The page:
In final closing arguments before jurors, attorneys presented two conflicting accounts of when “Desperate Housewives” creator Marc Cherry made the decision to kill off Nicollette Sheridan’s character of Edie Britt.
Sheridan, seeking almost $6 million in her wrongful termination suit, claims that Cherry dropped her from the show in retaliation for complaining about an incident in which he struck her during a script dispute. Her attorney, Mark Baute, told jurors that Cherry, other show producers and Touchstone and Disney executives orchestrated what amounted to a “cover-up” in order to protect a show that was returning $1 billion in revenue. He suggested that Cherry and others created a “superficial paper trail that suited their needs.”
But Adam Levin, attorney for Cherry and Touchstone Television, called Baute’s case “desperate” and, after making that obvious pun, said that for jurors to believe Sheridan’s case they would have to accept that “10 good citizens conspired to get their story straight and looked you in the eye and committed perjury.”
He pointed out that 10 people testified, including five who no longer have connections to the show, that the decision was made to kill off the character before the Sept. 24, 2008, incident. Cherry contends that he merely tapped Sheridan as part of direction for a scene.
The jury of nine women and three men watched with full attention as each attorney gave their arguments. Outside of audio-visual exhibits, the counsels were barred from pacing dramatically back and forth in front of the jury panel and instead made their remarks behind a podium. Sheridan frequently glanced at the jury, while Cherry largely stared straight ahead as each side delivered summations.
Baute focused a lot of his attention on the lack of emails and other documents confirming that plans were in the works in May 2008 to kill off Britt and noted that despite a writers retreat in Las Vegas that month, there was no record in writers assistants’ notes of an announcement to write Sheridan out. One writer who was at the retreat, Lori Baker, testified that she did not learn that Britt would be killed off until December 2008, when Cherry said that he “just got approval” from Steve McPherson, the head of ABC, for her demise.
Baute also accused Cherry and his production partner, Sabrina Wind, of lying in their testimony, noting the number of times that they did not recall details of many events even though their memory of May 2008 meetings was clear.
“May, May, May. That is their script,” Baute said several times, suggesting that they rehearsed their testimony.
He also focused on the response to the Sept. 24 incident and said that after Cherry struck Sheridan on the set, efforts were made to minimize what happened, and he accused Cherry of constructing a version of events along with his assistant, Jason Ganzel, that was presented to a studio human resources executive. Only when the story spilled onto the pages of the National Enquirer in October did Touchstone and Disney decide to conduct an investigation, one that Baute characterized as a “whitewash” because neither Cherry nor Sheridan was interviewed. After HR cleared Cherry of wrongdoing in December, Baute suggested, he got the greenlight to kill her off.
The studio’s “focus was not on protecting a woman who has been hit but on bad publicity and brushing it under the rug,” Baute told the jurors.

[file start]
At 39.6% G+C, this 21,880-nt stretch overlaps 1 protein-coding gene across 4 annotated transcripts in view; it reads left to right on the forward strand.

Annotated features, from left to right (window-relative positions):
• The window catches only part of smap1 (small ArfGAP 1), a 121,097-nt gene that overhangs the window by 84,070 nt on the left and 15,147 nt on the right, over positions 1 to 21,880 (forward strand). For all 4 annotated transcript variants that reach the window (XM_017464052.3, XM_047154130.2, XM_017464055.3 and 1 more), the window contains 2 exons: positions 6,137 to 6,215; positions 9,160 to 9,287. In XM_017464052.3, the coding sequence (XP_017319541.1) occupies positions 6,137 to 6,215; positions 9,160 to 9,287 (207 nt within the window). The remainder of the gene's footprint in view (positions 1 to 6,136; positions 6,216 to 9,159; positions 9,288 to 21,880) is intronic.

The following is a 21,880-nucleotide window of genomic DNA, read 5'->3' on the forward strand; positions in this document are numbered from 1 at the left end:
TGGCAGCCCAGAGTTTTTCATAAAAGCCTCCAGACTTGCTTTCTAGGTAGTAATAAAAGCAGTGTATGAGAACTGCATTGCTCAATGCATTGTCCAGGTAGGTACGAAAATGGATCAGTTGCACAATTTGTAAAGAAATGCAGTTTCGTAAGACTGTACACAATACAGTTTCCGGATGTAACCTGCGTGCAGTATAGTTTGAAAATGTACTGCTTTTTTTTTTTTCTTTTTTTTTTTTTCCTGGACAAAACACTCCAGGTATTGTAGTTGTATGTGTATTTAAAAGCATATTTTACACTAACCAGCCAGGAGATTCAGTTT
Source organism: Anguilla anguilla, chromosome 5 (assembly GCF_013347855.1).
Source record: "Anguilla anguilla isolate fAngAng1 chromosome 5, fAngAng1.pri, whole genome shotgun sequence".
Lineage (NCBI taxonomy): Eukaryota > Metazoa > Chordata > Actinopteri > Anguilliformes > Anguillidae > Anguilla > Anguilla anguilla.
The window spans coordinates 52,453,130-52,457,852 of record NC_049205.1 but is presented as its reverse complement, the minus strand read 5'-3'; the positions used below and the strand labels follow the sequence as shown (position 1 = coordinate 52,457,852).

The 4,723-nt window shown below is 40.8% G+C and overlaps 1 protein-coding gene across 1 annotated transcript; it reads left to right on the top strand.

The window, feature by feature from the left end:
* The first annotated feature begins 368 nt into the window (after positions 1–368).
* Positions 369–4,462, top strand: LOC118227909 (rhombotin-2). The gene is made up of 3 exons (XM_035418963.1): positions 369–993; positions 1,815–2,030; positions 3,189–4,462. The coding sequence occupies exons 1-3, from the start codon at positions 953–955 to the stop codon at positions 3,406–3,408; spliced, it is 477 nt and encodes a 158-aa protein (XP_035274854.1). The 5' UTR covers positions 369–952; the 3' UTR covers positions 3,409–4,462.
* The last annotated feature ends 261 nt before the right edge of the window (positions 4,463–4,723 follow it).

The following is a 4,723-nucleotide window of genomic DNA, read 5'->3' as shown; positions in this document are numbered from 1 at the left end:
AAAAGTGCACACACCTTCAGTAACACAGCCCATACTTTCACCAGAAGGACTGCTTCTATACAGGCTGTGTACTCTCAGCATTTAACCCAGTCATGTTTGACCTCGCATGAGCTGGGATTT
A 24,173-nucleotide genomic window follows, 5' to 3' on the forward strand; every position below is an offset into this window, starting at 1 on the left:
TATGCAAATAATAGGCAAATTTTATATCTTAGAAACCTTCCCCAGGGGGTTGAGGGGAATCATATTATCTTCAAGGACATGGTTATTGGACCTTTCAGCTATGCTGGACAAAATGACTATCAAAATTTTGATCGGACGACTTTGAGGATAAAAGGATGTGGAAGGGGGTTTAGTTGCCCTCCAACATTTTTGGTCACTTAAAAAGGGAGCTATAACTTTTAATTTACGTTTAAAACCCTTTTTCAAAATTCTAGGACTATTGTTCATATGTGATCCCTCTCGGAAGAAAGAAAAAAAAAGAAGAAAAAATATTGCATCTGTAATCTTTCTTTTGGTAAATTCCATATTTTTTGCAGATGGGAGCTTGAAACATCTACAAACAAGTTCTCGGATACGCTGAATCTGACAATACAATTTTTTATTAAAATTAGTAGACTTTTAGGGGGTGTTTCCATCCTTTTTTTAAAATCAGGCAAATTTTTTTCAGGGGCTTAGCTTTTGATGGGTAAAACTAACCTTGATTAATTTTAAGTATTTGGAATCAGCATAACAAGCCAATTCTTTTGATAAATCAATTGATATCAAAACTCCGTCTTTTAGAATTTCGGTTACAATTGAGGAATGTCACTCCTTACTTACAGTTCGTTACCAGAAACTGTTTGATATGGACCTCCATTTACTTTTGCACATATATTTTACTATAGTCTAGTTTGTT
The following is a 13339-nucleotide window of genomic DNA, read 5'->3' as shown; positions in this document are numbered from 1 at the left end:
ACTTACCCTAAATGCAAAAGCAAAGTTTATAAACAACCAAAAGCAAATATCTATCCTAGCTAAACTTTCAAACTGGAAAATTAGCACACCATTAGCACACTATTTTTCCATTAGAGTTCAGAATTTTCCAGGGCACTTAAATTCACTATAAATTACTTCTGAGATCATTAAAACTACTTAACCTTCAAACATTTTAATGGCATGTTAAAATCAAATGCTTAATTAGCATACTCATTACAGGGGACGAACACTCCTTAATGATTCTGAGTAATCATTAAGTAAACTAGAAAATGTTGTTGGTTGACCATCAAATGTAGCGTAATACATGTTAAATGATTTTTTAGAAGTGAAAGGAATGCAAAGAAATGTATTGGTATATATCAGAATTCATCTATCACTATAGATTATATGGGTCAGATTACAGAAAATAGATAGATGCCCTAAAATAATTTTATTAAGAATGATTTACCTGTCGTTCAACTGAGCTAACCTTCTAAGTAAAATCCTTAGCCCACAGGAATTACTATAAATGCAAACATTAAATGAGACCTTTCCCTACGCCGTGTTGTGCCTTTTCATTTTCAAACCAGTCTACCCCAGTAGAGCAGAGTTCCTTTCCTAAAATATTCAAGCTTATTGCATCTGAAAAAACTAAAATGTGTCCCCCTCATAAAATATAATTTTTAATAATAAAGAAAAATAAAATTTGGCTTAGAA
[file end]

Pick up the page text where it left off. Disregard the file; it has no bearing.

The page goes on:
Levin focused his closing argument on the sheer number of witnesses who testified that the decision to kill off Britt was made before the incident. Included were McPherson and Pedowitz, then president of Touchstone. Both have since left the company and would have little motivation to commit perjury, Levin maintained.
He also challenged Baute’s argument that there was no paper trail of when the decision was made to kill Britt off. He showed excerpts of notes from meetings Cherry had with writer Bob Daily that May, before the Las Vegas retreat, as well as cards posted on a writers room bulletin board referring to the storyline.
And he also said that Baker “was simply not credible” as she was unhappy with the circumstances in which she left the show.
Another writer on the show called by Sheridan’s lawyers, Jeff Greenstein, ended up contradicting Baker’s testimony because he “reluctantly conceded a decision may have been made in May 2008” to kill off the character, Levin said.
He said that Sheridan’s version of the Sept. 24 incident got “progressively more exaggerated” as time went on, from her accusation that Cherry “violently hit” her to “nice wallop” to “hard hit.” In a form she filed with the state, she said he “slapped her across the face” but later said it had been a mistake of her attorneys.
Cherry “always clearly testified it was a tap,” Levin said.
Levin did tell jurors that even if they disagree with the way that the investigation was handled by the show and Disney, “It doesn’t prove the one claim.”
Baute got the final word, and he denied that he was accusing executives like Pedowitz and McPherson of perjury, saying that “people have very selective recollections when it comes to former employers, especially when you have a severance package or consulting agreement.” He went on to note that McPherson had a faulty memory in his testimony and even reminded the jury that McPherson was chewing gum as he answered questions on the stand.
Killing of a major character like Sheridan’s, Baute said, “is not done because it is not a wise business practice to kill off a character you’ve invested gobs and gobs of money in.”